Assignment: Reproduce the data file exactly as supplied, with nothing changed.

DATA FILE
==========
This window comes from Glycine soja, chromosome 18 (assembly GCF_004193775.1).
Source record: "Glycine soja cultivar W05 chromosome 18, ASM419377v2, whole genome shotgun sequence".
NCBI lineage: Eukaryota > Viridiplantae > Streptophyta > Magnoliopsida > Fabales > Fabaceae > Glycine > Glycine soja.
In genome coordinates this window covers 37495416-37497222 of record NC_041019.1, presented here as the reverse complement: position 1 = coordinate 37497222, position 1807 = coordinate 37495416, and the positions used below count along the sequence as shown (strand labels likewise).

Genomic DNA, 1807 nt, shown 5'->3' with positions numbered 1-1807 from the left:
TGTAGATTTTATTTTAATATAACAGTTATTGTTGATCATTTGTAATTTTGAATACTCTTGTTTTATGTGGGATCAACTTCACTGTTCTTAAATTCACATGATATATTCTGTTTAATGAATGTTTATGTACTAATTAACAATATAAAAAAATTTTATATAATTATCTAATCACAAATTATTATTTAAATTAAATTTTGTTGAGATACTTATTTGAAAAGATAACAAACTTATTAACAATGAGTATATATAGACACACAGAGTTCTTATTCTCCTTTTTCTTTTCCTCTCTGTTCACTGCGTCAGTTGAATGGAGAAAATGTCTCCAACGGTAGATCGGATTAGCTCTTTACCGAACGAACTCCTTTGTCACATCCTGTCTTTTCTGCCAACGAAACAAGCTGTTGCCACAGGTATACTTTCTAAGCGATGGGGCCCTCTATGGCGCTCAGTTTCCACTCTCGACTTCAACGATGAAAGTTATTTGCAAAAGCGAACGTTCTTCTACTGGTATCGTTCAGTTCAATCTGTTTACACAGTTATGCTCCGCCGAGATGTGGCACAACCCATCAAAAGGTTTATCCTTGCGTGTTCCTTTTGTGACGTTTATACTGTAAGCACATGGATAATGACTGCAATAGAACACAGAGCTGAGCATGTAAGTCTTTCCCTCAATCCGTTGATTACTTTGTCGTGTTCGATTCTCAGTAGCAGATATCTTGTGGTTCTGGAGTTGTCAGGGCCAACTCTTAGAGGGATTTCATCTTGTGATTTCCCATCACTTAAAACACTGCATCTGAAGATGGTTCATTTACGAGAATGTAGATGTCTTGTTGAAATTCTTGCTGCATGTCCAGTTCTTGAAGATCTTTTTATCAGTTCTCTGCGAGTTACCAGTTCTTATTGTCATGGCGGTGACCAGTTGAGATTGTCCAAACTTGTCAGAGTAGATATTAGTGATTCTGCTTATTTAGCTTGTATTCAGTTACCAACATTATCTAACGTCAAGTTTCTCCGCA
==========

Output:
This window comes from Glycine soja, chromosome 18 (assembly GCF_004193775.1).
Source record: "Glycine soja cultivar W05 chromosome 18, ASM419377v2, whole genome shotgun sequence".
NCBI lineage: Eukaryota > Viridiplantae > Streptophyta > Magnoliopsida > Fabales > Fabaceae > Glycine > Glycine soja.
In genome coordinates this window covers 37495416-37497222 of record NC_041019.1, presented here as the reverse complement: position 1 = coordinate 37497222, position 1807 = coordinate 37495416, and the positions used below count along the sequence as shown (strand labels likewise).

Genomic DNA, 1807 nt, shown 5'->3' with positions numbered 1-1807 from the left:
TGTAGATTTTATTTTAATATAACAGTTATTGTTGATCATTTGTAATTTTGAATACTCTTGTTTTATGTGGGATCAACTTCACTGTTCTTAAATTCACATGATATATTCTGTTTAATGAATGTTTATGTACTAATTAACAATATAAAAAAATTTTATATAATTATCTAATCACAAATTATTATTTAAATTAAATTTTGTTGAGATACTTATTTGAAAAGATAACAAACTTATTAACAATGAGTATATATAGACACACAGAGTTCTTATTCTCCTTTTTCTTTTCCTCTCTGTTCACTGCGTCAGTTGAATGGAGAAAATGTCTCCAACGGTAGATCGGATTAGCTCTTTACCGAACGAACTCCTTTGTCACATCCTGTCTTTTCTGCCAACGAAACAAGCTGTTGCCACAGGTATACTTTCTAAGCGATGGGGCCCTCTATGGCGCTCAGTTTCCACTCTCGACTTCAACGATGAAAGTTATTTGCAAAAGCGAACGTTCTTCTACTGGTATCGTTCAGTTCAATCTGTTTACACAGTTATGCTCCGCCGAGATGTGGCACAACCCATCAAAAGGTTTATCCTTGCGTGTTCCTTTTGTGACGTTTATACTGTAAGCACATGGATAATGACTGCAATAGAACACAGAGCTGAGCATGTAAGTCTTTCCCTCAATCCGTTGATTACTTTGTCGTGTTCGATTCTCAGTAGCAGATATCTTGTGGTTCTGGAGTTGTCAGGGCCAACTCTTAGAGGGATTTCATCTTGTGATTTCCCATCACTTAAAACACTGCATCTGAAGATGGTTCATTTACGAGAATGTAGATGTCTTGTTGAAATTCTTGCTGCATGTCCAGTTCTTGAAGATCTTTTTATCAGTTCTCTGCGAGTTACCAGTTCTTATTGTCATGGCGGTGACCAGTTGAGATTGTCCAAACTTGTCAGAGTAGATATTAGTGATTCTGCTTATTTAGCTTGTATTCAGTTACCAACATTATCTAACGTCAAGTTTCTCCGCA